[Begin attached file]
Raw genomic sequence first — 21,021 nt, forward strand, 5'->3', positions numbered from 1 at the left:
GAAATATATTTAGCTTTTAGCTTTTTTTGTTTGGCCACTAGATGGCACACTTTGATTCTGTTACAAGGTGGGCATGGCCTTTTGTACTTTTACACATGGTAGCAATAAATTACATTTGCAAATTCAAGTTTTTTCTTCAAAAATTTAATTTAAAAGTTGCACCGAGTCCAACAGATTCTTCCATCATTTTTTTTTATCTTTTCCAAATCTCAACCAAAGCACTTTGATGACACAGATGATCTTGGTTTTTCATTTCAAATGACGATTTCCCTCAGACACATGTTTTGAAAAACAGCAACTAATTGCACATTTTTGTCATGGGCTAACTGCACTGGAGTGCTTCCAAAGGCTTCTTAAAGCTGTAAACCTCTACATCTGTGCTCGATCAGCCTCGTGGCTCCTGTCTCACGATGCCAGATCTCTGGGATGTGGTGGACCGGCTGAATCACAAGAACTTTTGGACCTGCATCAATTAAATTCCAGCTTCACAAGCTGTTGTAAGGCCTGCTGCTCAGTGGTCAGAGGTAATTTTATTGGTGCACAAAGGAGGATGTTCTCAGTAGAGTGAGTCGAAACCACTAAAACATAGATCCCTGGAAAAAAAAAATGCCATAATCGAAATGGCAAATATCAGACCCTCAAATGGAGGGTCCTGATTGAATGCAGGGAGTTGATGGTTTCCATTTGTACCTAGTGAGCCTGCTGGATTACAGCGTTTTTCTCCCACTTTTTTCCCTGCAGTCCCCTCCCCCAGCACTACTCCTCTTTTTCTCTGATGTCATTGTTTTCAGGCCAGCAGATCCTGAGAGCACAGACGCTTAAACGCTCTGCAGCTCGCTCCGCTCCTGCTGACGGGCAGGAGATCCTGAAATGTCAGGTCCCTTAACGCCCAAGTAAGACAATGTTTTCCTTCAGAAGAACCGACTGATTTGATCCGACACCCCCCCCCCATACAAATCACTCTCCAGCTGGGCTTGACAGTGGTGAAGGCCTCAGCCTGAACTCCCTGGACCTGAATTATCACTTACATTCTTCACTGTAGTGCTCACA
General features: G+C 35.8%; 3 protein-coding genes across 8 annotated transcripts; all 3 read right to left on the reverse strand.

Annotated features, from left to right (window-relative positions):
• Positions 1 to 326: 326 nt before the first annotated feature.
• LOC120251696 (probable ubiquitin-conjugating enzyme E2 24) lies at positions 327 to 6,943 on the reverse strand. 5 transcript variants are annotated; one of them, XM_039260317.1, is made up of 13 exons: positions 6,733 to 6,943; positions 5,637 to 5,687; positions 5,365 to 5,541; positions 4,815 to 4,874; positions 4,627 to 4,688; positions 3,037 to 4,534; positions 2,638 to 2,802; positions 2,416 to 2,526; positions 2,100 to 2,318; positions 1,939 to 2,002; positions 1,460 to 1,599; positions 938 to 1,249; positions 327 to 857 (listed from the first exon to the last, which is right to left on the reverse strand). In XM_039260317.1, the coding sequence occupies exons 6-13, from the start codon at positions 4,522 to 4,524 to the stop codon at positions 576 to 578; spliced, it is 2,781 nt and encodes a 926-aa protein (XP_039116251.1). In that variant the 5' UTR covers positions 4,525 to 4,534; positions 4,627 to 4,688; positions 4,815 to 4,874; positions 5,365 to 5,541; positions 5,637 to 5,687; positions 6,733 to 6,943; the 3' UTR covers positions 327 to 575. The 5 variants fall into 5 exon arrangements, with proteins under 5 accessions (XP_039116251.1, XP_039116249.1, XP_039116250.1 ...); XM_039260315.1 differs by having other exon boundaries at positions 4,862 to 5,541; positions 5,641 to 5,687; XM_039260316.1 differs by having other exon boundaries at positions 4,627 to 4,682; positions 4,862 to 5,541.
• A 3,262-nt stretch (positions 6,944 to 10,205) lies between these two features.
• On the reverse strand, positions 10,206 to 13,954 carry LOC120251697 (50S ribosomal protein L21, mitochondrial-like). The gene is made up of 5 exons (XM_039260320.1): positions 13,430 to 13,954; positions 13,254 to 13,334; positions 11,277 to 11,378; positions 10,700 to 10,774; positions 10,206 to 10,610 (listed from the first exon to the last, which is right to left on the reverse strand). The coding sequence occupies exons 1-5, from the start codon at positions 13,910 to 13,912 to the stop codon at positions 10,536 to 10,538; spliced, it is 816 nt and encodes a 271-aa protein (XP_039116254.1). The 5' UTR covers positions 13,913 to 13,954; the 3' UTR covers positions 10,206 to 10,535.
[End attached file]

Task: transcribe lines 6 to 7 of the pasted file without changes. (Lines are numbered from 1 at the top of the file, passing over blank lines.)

• LOC120251696 (probable ubiquitin-conjugating enzyme E2 24) lies at positions 327 to 6,943 on the reverse strand. 5 transcript variants are annotated; one of them, XM_039260317.1, is made up of 13 exons: positions 6,733 to 6,943; positions 5,637 to 5,687; positions 5,365 to 5,541; positions 4,815 to 4,874; positions 4,627 to 4,688; positions 3,037 to 4,534; positions 2,638 to 2,802; positions 2,416 to 2,526; positions 2,100 to 2,318; positions 1,939 to 2,002; positions 1,460 to 1,599; positions 938 to 1,249; positions 327 to 857 (listed from the first exon to the last, which is right to left on the reverse strand). In XM_039260317.1, the coding sequence occupies exons 6-13, from the start codon at positions 4,522 to 4,524 to the stop codon at positions 576 to 578; spliced, it is 2,781 nt and encodes a 926-aa protein (XP_039116251.1). In that variant the 5' UTR covers positions 4,525 to 4,534; positions 4,627 to 4,688; positions 4,815 to 4,874; positions 5,365 to 5,541; positions 5,637 to 5,687; positions 6,733 to 6,943; the 3' UTR covers positions 327 to 575. The 5 variants fall into 5 exon arrangements, with proteins under 5 accessions (XP_039116251.1, XP_039116249.1, XP_039116250.1 ...); XM_039260315.1 differs by having other exon boundaries at positions 4,862 to 5,541; positions 5,641 to 5,687; XM_039260316.1 differs by having other exon boundaries at positions 4,627 to 4,682; positions 4,862 to 5,541.
• A 3,262-nt stretch (positions 6,944 to 10,205) lies between these two features.